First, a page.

Wednesday, July 12, 2017


When I picked up The Tao Of Bill Murray by Gavin Edwards, I wasn't expecting much, but it turned out the be fairly entertaining.

It's actually two and a half books.  It starts with a thirty-page biography of the subject.  The lengthy central section offers chapters after chapter of Murray's encounters with others, often strangers.  The third part is a title by title discussion of his filmography, which is more intriguing and varied than any other SNL veteran.

Also of note are the many excellent illustrations by R. Sikoryak, all drawings of Bill Murray in different styles and situations.

The main point is Bill Murray not only improvises in his movies, he does so in real life.  He's always open for an adventure, and many folks have run into him and felt the magic.

He's the definition of what it is to be in the moment, and makes himself and others happy with his wit, openness, charm, kindness and spontaneity.

Of course, being a rich and famous insulates him a bit.  Others tend to be happy to see him, and he always has his money to fall back on.  But as the book shows, he seems to have been this way from the start, and even to this day he's capable of living a simple life, and having fun with people who don't even know him.

Sure, there's an aspect of fan worship about the book.  But I suppose there's a reason why Bill Murray is one of the most beloved celebrities out there.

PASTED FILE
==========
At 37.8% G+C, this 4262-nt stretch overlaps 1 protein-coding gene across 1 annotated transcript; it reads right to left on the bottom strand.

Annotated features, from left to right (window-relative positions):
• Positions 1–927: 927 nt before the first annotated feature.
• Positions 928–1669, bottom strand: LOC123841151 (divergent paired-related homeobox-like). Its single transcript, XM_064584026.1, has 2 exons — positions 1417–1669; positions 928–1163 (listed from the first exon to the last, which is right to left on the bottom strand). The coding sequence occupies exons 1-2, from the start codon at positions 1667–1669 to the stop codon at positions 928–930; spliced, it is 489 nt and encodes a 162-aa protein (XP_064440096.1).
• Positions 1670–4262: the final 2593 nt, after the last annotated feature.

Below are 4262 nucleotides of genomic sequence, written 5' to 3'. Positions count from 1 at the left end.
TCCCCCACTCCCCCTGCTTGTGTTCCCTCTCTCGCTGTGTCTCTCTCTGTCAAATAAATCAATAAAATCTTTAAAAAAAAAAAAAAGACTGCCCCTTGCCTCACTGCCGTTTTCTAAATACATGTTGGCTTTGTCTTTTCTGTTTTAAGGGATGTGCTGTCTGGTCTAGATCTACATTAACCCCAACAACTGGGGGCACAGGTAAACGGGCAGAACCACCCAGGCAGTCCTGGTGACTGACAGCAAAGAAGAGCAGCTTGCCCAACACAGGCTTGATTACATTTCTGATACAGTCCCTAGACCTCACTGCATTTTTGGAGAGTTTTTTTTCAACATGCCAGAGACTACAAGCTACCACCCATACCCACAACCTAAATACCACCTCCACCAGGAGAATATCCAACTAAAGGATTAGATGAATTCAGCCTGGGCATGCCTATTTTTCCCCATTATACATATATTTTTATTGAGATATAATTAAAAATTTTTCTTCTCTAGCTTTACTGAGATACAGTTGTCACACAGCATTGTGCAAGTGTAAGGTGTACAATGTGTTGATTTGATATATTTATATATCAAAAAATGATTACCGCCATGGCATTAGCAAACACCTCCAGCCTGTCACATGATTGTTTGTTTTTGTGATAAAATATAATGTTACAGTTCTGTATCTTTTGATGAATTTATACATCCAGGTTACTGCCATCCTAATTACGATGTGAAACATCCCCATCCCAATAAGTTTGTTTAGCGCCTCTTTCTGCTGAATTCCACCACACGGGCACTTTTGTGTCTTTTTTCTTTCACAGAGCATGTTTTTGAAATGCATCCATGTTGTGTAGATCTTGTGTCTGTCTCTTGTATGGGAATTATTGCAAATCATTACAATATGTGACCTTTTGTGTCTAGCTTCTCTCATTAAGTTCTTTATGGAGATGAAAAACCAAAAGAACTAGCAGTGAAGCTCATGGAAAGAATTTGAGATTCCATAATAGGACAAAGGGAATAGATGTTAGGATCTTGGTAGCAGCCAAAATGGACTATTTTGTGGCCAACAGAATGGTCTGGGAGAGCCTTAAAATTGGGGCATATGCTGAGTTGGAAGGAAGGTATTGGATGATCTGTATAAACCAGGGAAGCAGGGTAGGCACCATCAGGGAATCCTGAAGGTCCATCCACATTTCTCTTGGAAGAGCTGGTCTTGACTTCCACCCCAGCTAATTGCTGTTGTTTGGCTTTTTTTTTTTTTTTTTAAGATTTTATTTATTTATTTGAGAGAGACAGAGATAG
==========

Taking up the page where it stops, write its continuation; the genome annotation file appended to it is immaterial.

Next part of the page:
Anonymous Denver Guy said...

What's your pick for his best film in a substantial (not necessarily leading) role? There are so many I haven't seen, but of what I've seen, I have to say my favorite is Ghostbusters. In more recent (2000s) films, I'd say The Royal Tenenbaums is my favorite, bit I've missed a lot.

8:52 AM, July 13, 2017  
Blogger LAGuy said...

Ghostbusters was his biggest hit, and arguably made him the biggest star in Hollywood. Around that point, however, he took a break, not returning to major comic roles for several years.

And there's no question, for all the talent and money behind Ghostbusters, it's Bill Murray's work that makes the film--much of it improvised on the set.

But if I had to pick the quintessential Bill Murray film, I'd pick Stripes. That's the one where we get Murray's character full-on for all to see.

He's done a lot of fascinating work since, often in supporting roles--think of Kingpin or Zombieland. While I admire much of his work in more serious roles, I think his muse is mostly a comic one, and that's where he impresses me most.

The two films of his that get less attention than they deserve (and I think this book has a good discussion of them) are Quick Change and The Man Who Knew Too Little.

9:06 AM, July 13, 2017  
Anonymous Denver Guy said...

Yes, I like the "Man Who New Too Little" too (actually bought that one). I also may be the only person in America that liked his film "Osmosis Jones."

After Ghostbusters, I bet he'll be most remembered for "Groundhog Day." Everyone has seen that one, but I was surprised that my kids didn't know about "Stripes" or "Caddyshack." Maybe those are a little more dated, while we still all know smarmy weathermen on TV.

5:45 PM, July 13, 2017  

Post a Comment

<< Home

web page hit counter